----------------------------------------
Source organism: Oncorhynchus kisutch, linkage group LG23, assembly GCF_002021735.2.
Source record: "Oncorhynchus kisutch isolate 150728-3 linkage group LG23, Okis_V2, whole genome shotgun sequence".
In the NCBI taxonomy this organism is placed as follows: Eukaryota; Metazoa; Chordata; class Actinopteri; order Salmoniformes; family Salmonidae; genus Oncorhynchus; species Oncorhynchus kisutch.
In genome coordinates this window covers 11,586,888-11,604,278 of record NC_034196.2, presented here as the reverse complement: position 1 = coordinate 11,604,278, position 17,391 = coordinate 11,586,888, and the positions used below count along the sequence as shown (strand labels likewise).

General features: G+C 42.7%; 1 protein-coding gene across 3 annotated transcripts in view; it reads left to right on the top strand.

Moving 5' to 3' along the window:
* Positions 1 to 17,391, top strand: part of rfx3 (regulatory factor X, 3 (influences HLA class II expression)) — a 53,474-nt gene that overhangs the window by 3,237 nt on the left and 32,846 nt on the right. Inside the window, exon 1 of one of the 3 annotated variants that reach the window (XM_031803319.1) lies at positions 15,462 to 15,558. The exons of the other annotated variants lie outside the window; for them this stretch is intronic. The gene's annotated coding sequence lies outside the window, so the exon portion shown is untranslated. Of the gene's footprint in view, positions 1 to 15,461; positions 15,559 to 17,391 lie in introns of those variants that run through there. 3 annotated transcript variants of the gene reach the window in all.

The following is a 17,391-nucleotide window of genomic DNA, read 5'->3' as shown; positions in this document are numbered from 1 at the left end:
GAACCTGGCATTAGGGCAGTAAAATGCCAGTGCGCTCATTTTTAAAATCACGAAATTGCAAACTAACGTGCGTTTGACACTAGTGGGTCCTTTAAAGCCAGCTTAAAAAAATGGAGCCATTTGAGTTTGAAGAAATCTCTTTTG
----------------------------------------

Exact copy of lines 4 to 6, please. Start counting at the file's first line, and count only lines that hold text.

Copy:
In genome coordinates this window covers 11,586,888-11,604,278 of record NC_034196.2, presented here as the reverse complement: position 1 = coordinate 11,604,278, position 17,391 = coordinate 11,586,888, and the positions used below count along the sequence as shown (strand labels likewise).

General features: G+C 42.7%; 1 protein-coding gene across 3 annotated transcripts in view; it reads left to right on the top strand.

Moving 5' to 3' along the window: